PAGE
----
The Mightiest God

Hey everyone.  I will have some exciting news on the Scourge trilogy in the next few days, but for now I want to talk about a new short story of mine, published as part of The Fairfield Scribes horror anthology: Z: Tales from the Zombieverse.

Some of you know the story of The Scourge. It was once a short story that was supposed to appear in the above-mentioned anthology. But 47North asked me to turn it into a novel, which I did. So I wrote another short story, and you can find that one in its rightful place: Z: Tales from the Zombieverse.

Z is an anthology written by people who have fought by my side, some for more than five years. We have slogged through the battlefield of our literary struggle. We have stood shoulder to shoulder in the skirmish against mediocrity. We have shed blood and ink together and I consider them not friends, but brothers and sisters. I ask all of you to buy this anthology, if not to read my short story, then to honor the bond that I share with these writers. For many of them, this is their first published piece, but they have honed their skills for years. The anthology is the result of three years of work, and encompasses a wide range of genres, from science fiction to fantasy, to historical fantasy, contemporary literature, and even a children’s story (um. Sort of.).

My story, The Mightiest God takes place during the first Crusades, in the Muslim city of Ma’arra. An undermanned garrison of hungry Norman soldiers tries to keep order in a city of angry Muslims. Below is an excerpt from the story.


We were hungry when we captured the city of Maara, so we didn’t bury the bodies of our enemies. A group of us dragged the corpses into piles and left them there, bleeding and limp like carcasses at a slaughterhouse. Our commanders didn’t give us much guidance; they were too busy arguing among themselves over who would get to keep the city. I think we were supposed to give Maara to the Greeks in Byzantium, but nobody was doing what they were supposed to in that Holy War. So we stacked the broken bodies and listened to the rumble in our stomachs and didn’t talk about the link between those two things.

I am called Ancel of Brionne and I’m from Normandy. Ten years ago, in the year 1097, I was told I would be forgiven of all sins if I fought against the Muslims. That I would have eternal salvation if I marched on the Holy Land. There aren’t many things that would have brought me to that mad, scorching, filthy place, but I needed forgiveness. So I went. I waged war in hell so I could find peace in Heaven. But once you’ve seen Hell, you have lost peace forever.

Hell crawls under your eyelids so you can’t even blink without reliving the horrors. What good is eternal salvation if the devil haunts your dreams for eternity?

I suppose it doesn’t matter. After what happened in Maara, none of us deserve to go to Heaven. God took his light from us that day. It’s been ten years, and I can hear Death’s footsteps in the evening silence. I try to hide from him, because I know where he will take me. He will take me to Maara, and I will be shackled there for eternity.

I remember Thomas of Moyon holding a Muslim corpse in his arms that cool winter’s day in 1098.

“I’m dancing with the devil!”

He dragged the corpse back and forth across the cobblestones. Thomas was always odd, but I think he went mad during the siege of Antioch. The other soldiers of my company watched him dance, there in Maara, and laughed. They thought he was trying to be funny.

An ancient, white-bearded pagan, crying beside one of the bodies, shouted at Thomas in a dirty, furious French. “You no! You no! The punishment will punish you, my friends! The punishment will punish you!”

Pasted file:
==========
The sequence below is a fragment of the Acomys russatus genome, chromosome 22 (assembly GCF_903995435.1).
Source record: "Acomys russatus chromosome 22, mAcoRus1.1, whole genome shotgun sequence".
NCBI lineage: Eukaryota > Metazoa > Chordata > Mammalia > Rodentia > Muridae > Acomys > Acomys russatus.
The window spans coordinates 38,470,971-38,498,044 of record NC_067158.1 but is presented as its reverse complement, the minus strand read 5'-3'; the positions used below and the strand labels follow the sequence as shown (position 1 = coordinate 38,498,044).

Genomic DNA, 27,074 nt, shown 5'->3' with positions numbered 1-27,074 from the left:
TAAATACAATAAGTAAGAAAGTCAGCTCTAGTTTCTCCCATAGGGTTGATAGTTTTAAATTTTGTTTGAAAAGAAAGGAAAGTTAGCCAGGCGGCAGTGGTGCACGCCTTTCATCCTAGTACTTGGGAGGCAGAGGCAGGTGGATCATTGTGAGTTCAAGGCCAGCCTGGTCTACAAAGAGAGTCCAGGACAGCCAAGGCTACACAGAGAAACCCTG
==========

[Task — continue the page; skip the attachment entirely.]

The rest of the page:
The soldiers laughed at the man and mocked him. “The punishment will punish us! Mon dieu! The punishment will punish us, my friends!”

Thomas danced closer to the old man, swung the carcass at him so one of the cold hands struck the man’s face. “I’m dancing with the devil, grand pere! I’m dancing with the devil!”

“You’ll be dancing with me if you don’t put that body down.” Sergeant Alain said it without raising his voice. Some sergeants shout every word. Like they’ve forgotten how to speak normally. Sergeant Alain hardly ever shouts, but soldiers always listen.

“One dance at a time, sergeant,” Thomas called back. “There is only so much of me.”

The sergeant touched the hilt of his dagger and took a step toward Thomas. “There’ll be a lot less of you, soon.”

Even madmen listen to Sergeant Alain.

The body fell to the cobblestones with an empty clunk and Thomas danced by himself for a time. One of the other soldiers whistled and Thomas pranced like a girl and giggled. The men whooped and laughed and tugged at his trousers and Thomas pretended to bat them away. It was the first time I’d heard laughter since we reached Maara.

The siege had lasted two weeks, which isn’t a long time for a siege unless you have no food. The Muslim warlord Arslan burned all of the fields and orchards around the city and we had just about run out of supplies on our way down from Antioch. The hunger was like a venom. We shivered and clutched at our roaring stomachs and tortured ourselves with talk of suckling pigs and venison. Every soldier was given a half-cup of broth each day. Some of the men supplemented this with cut-up leather straps. I tried it once but the briny, swollen thickness nearly made me retch. Sometimes someone caught a locust and there would be a fight. After eating leather straps you can shove a writhing locust into your mouth and smile. We were Christians and we were fighting Muslims but I say to you, the mightiest religion on this earth is Hunger. There isn’t a soul alive that doesn’t bow to her.

Interested? Then pick up a copy of Z: Tales from the Zombieverse and let other know about this wonderful new anthology.

I’ll be back soon, with news about the Scourge trilogy!